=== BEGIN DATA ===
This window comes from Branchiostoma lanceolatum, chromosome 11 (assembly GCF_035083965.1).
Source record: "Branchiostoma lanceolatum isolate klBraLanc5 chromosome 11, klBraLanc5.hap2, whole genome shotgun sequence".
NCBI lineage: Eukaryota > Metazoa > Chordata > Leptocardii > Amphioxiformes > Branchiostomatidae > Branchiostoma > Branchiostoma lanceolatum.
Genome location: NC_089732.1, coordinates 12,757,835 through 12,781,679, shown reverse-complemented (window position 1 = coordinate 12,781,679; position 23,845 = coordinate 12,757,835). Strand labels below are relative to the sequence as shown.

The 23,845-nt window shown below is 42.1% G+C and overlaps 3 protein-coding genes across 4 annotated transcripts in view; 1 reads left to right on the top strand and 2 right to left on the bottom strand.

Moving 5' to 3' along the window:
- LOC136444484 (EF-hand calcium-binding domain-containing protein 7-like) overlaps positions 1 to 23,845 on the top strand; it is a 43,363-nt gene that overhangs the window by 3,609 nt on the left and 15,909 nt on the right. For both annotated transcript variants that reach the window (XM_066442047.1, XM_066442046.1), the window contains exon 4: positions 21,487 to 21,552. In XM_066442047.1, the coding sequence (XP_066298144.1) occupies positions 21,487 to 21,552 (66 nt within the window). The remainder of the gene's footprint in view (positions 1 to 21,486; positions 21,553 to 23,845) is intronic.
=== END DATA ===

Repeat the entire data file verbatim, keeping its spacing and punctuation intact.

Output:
This window comes from Branchiostoma lanceolatum, chromosome 11 (assembly GCF_035083965.1).
Source record: "Branchiostoma lanceolatum isolate klBraLanc5 chromosome 11, klBraLanc5.hap2, whole genome shotgun sequence".
NCBI lineage: Eukaryota > Metazoa > Chordata > Leptocardii > Amphioxiformes > Branchiostomatidae > Branchiostoma > Branchiostoma lanceolatum.
Genome location: NC_089732.1, coordinates 12,757,835 through 12,781,679, shown reverse-complemented (window position 1 = coordinate 12,781,679; position 23,845 = coordinate 12,757,835). Strand labels below are relative to the sequence as shown.

The 23,845-nt window shown below is 42.1% G+C and overlaps 3 protein-coding genes across 4 annotated transcripts in view; 1 reads left to right on the top strand and 2 right to left on the bottom strand.

Moving 5' to 3' along the window:
- LOC136444484 (EF-hand calcium-binding domain-containing protein 7-like) overlaps positions 1 to 23,845 on the top strand; it is a 43,363-nt gene that overhangs the window by 3,609 nt on the left and 15,909 nt on the right. For both annotated transcript variants that reach the window (XM_066442047.1, XM_066442046.1), the window contains exon 4: positions 21,487 to 21,552. In XM_066442047.1, the coding sequence (XP_066298144.1) occupies positions 21,487 to 21,552 (66 nt within the window). The remainder of the gene's footprint in view (positions 1 to 21,486; positions 21,553 to 23,845) is intronic.